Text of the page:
Sugarcane (Saccharum officinarum L.,) is an important cash crop cultivated in India in an area of 5.04 m.ha with a production of 340.56 m.t. Uttar Pradesh has the largest area with almost 50 percent of the cane area in the country, followed by Maharashtra, Karnataka, Tamil Nadu, Andhra Pradesh, Gujarat, Bihar, Haryana and Punjab. Sugarcane production is also highest in Uttar Pradesh followed by Maharashtra. Productivity wise, Tamilnadu stands first with over 108 tonnes per hectare followed by Karnataka and Maharashtra. Bihar has the lowest productivity among the major sugarcane growing states.
The productivity of Goa is 53-55 t/ha. Long hours of sunshine and cool nights with clear skies are highly favourable for sugar accumulation. This is why average recoveries of Maharashtra and Gujarat are highest in the country. In Goa, sugarcane is presently grown over an area of approximately 912 ha. The annual production of cane in Goa is about 49,108 tonnes with an average productivity of 53-55 m.t/ha with a recovery of8.5 percent (2010- 2011), which is very low.
Goa has a sugar factory with a crushing capacity of 1.75 to 2 lakh tonnes of cane annually. Thus the present availability of cane meets less than half of the requirement of the factory. This deficit is met by bringing cane from neighbouring states, which is not only uneconomical but detrimental to the interest of local growers. Thus, there is tremendous scope to produce this cane locally by adopting technology package strategy.
Further, there is a scope for bringing additional area under this cash crop especially in command areas of Salaulim and Anjunem irrigation projects. Stepping upper unit productivity of both plant as well as ratoon cane to a minimum level of 75-100 mt/ha is possible by following sound management practices and making available all the critical inputs like quality planting material, irrigation water, machinery in time and strengthening extension services.
The sugarcane grower faces several constraints which come in the way of boosting sugarcane production and in attaining the desired level of sugar in the cane at the field level. These constraints are social, administrative, climatic, managerial or agronomic and technical. In this bulletin, an attempt has been made to briefly discuss the climatic, agronomic and technical constraints….read more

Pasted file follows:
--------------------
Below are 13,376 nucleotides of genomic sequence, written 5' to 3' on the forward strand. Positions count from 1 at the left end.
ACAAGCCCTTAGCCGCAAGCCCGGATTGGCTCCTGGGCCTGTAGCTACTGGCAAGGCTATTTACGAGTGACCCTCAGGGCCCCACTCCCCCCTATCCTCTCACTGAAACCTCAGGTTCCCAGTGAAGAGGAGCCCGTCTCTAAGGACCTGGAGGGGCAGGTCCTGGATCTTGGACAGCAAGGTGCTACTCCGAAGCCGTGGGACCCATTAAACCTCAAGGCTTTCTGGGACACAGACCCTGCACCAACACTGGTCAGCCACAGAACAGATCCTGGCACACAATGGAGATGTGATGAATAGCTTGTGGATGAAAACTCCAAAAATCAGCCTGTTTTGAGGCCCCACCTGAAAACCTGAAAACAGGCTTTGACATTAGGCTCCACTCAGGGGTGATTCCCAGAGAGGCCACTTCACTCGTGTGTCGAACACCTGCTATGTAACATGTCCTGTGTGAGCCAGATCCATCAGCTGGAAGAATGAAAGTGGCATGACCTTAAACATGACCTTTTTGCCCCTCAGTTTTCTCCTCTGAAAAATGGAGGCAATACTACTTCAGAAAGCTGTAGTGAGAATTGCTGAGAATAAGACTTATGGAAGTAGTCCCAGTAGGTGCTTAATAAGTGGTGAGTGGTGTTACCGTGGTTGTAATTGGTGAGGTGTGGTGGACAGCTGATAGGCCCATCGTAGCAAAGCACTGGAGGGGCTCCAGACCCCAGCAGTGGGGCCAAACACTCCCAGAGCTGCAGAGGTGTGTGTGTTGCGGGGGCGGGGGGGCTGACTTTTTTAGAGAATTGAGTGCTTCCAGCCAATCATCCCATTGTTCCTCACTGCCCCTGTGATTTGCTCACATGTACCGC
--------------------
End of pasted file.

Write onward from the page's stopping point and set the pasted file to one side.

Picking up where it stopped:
As sugarcane is a commercial crop and the lonely sugar factory in Goa needs to be replenished with the raw material on a continuous basis, identification of location-specific planting season based on the requirement of cane needs attention. To enhance the crushing period, there is a necessity of identification and cultivation of short, medium and long duration varieties. A scientific approach to a season of planting so as to enhance the period of cane availability is essential….read more
1.Cut the cane with a sharp knife. Occasionally disinfect the knife with B. 2% phenol solution.
2. Dip the setts In 1.2% solution of Carbendizim (50g Bavistin In 100 litres water) for 20-30 minutes before planting. Add I kg lime to this solution to enhance germination….read more
Sugarcane in Goa is infested by following pests and diseases. Their nature of damage and control measures are suggested below:
1.Sugarcane Wooly aphid
Sugarcane woolly aphid is a foliage sucking pest. Wooly aphid earlier was known to be a minor pest in India but has now assumed the status of an economic pest after its severe outbreak in Maharashtra during July 2002….read more
In Goa, 65-70 percent of the area under sugarcane is retained as ratoon crop. Ratooning offers many advantages in the economy of cultivation since it saves the cost of procurement and preparation of setts, land preparation, planting, etc. The productivity and quality of ratoon crop in Goa are very poor since most of the ratoons are neglected or subjected to mismanagement…..read more
- Central Coastal Agricultural Research Institute, Ela, Old Goa, Goa